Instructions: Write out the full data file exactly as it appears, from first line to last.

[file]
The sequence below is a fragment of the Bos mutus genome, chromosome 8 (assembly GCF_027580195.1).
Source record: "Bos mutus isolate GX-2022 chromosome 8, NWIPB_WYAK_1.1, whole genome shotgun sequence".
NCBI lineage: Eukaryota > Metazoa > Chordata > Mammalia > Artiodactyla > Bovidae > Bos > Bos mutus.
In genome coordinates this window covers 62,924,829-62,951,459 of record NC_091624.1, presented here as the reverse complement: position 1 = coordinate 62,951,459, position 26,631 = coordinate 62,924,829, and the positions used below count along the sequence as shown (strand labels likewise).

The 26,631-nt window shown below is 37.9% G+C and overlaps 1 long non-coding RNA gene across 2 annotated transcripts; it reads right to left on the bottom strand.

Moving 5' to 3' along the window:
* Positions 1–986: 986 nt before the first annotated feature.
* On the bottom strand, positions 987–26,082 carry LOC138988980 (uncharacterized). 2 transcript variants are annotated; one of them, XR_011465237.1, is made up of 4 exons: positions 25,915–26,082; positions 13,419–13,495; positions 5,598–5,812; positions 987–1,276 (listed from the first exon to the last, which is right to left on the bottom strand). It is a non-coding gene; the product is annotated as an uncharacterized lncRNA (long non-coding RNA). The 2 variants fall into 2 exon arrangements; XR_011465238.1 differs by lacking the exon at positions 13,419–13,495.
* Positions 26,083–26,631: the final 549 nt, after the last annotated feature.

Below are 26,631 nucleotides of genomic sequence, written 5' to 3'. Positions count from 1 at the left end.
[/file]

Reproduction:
The sequence below is a fragment of the Bos mutus genome, chromosome 8 (assembly GCF_027580195.1).
Source record: "Bos mutus isolate GX-2022 chromosome 8, NWIPB_WYAK_1.1, whole genome shotgun sequence".
NCBI lineage: Eukaryota > Metazoa > Chordata > Mammalia > Artiodactyla > Bovidae > Bos > Bos mutus.
In genome coordinates this window covers 62,924,829-62,951,459 of record NC_091624.1, presented here as the reverse complement: position 1 = coordinate 62,951,459, position 26,631 = coordinate 62,924,829, and the positions used below count along the sequence as shown (strand labels likewise).

The 26,631-nt window shown below is 37.9% G+C and overlaps 1 long non-coding RNA gene across 2 annotated transcripts; it reads right to left on the bottom strand.

Moving 5' to 3' along the window:
* Positions 1–986: 986 nt before the first annotated feature.
* On the bottom strand, positions 987–26,082 carry LOC138988980 (uncharacterized). 2 transcript variants are annotated; one of them, XR_011465237.1, is made up of 4 exons: positions 25,915–26,082; positions 13,419–13,495; positions 5,598–5,812; positions 987–1,276 (listed from the first exon to the last, which is right to left on the bottom strand). It is a non-coding gene; the product is annotated as an uncharacterized lncRNA (long non-coding RNA). The 2 variants fall into 2 exon arrangements; XR_011465238.1 differs by lacking the exon at positions 13,419–13,495.
* Positions 26,083–26,631: the final 549 nt, after the last annotated feature.

Below are 26,631 nucleotides of genomic sequence, written 5' to 3'. Positions count from 1 at the left end.